I presented at the Data Publics conference last weekend, at Lancaster University. Got lots of helpful feedback to some early thoughts on publics (thinking with some of my old favourites, Despret, Haraway, Marres, Stengers, etc.).
Provoked by Vinciane Despret’s “W for Work”, in “What would animals say if we asked the right questions?”, my starting point was the question:
I had a very generous slot for presenting to some in Design Products at the RCA this week.
In this talk, I want to suggest we have spent too much time working with the limits of capability — the limits of the perceptual apparatus, the limits of cognitive capacities, and the limits of how critters (whether human or nonhuman) interact and relate to one another. Drawing on a feminist technoscience and using examples from recent fieldwork, I’ll aim to show that, together, we make ourselves capable. That capability isn’t limited to some pre-given, individual state, but comes into being through (inter)action, through entangled relations between actors of all kinds. This, I’ll claim, gives us a very different way of thinking about our relations with technology and especially the promise of AI and machine learning. Rather than machines aiming to replicate human capability, I want to propose an expansive project that allows us the chance to imagine something ‘other-than’ finite capabilities, that sees capability as a ‘becoming-with’, and lays open the possibilities for much much more.
I’m hoping to fine-tune and do a little tidying of these ideas for this talk at the Knowledge Lab (Institute of Education) later this month.
We present findings from a year-long engagement with a street and its community. The work explores how the production and use of data is bound up with place, both in terms of physical and social geography. We detail three strands of the project. First, we consider how residents have sought to curate existing data about the street in the form of an archive with physical and digital components. Second, we report endeavours to capture data about the street’s environment, especially of vehicle traffic. Third, we draw on the possibilities afforded by technologies for polling opinion. We reflect on how these engagements have: materialised distinctive relations between the community and their data; surfaced flows and contours of data, and spatial, temporal and social boundaries; and enacted a multiplicity of ‘small worlds’. We consider how such a conceptualisation of data-in-place is relevant to the design of technology.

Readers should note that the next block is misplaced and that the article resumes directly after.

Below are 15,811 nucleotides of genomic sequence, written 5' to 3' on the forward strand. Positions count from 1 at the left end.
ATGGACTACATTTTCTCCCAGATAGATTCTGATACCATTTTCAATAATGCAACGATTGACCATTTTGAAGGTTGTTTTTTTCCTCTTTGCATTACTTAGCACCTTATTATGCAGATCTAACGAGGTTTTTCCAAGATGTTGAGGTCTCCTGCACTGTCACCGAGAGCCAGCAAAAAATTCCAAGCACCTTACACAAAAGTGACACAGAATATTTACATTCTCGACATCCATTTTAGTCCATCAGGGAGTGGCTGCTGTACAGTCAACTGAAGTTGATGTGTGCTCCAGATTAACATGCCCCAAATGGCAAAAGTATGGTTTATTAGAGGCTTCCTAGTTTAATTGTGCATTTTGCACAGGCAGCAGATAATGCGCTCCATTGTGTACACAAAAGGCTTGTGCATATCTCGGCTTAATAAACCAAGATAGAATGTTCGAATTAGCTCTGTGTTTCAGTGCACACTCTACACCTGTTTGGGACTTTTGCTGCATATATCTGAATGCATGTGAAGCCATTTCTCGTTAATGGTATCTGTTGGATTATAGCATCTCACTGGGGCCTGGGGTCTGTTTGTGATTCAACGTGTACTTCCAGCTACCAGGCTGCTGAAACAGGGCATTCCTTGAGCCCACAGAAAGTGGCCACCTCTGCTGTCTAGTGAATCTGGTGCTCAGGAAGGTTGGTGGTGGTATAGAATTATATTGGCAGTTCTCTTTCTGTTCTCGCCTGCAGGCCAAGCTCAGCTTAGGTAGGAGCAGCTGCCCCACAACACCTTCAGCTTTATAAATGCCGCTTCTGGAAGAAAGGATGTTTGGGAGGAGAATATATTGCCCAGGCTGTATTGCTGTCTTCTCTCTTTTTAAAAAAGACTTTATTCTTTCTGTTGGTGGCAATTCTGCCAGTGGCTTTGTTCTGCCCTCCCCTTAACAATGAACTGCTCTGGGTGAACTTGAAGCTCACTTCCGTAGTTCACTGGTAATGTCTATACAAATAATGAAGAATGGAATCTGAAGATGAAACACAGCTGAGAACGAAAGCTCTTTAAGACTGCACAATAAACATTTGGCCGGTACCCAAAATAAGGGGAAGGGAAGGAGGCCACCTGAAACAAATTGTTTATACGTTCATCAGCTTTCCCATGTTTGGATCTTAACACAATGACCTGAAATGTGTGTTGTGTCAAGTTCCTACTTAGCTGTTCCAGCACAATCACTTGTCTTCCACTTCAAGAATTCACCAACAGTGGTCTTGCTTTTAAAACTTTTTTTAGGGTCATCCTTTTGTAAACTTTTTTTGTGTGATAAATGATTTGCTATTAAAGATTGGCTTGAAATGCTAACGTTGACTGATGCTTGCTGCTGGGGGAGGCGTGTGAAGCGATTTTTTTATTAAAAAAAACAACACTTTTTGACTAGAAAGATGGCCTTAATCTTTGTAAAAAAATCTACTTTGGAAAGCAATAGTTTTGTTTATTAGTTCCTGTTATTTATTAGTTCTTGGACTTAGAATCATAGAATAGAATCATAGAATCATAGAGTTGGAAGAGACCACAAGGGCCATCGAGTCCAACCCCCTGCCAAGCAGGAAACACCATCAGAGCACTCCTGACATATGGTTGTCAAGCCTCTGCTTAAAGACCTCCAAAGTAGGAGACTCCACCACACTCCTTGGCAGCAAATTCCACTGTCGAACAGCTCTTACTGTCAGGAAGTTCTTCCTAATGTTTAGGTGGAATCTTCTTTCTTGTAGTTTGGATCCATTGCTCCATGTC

Stories about big data are everywhere. We’re being told how significant the impact of big data will be on our lives by all kinds of people in the know. And yet I’ve been grappling with what (big) data might really mean to people who aren’t fully signed up members of the digerati, those shapers, makers and moders of technological futures. I’ve pondered, in short, on two simple questions: how does data matter to ‘people on the street’, and how might they want it to matter. In this talk, I’ll reflect on a project we’ve been building up at Microsoft Research to begin working through these questions. I want to discuss our efforts to ground a technological imaginary in ordinary life or, to put it another way, to enable a productive re-imagining of ‘big data futures’ — to coin a phrase — from ‘the street’. I’ll describe how we’ve taken this challenge quite literally. Just over three weeks ago we began working with one street in Cambridge, Tenison Road. For at least a year, we plan to think through what data means for the Tenison Road community and in some cases to enable ways for the community to intervene in the future imaginaries. Although this won’t be a talk or for that matter a project about austerity, I certainly think it is one in which austerity and its repercussions will come to matter. My aim, then, will be to reflect on how this is a project concerned with futures, futures that are heavily concentrated in the minds of the technological elite, but also some that are more pedestrian that might just offer alternative possibilities for what (big) data could mean and what we might do with it.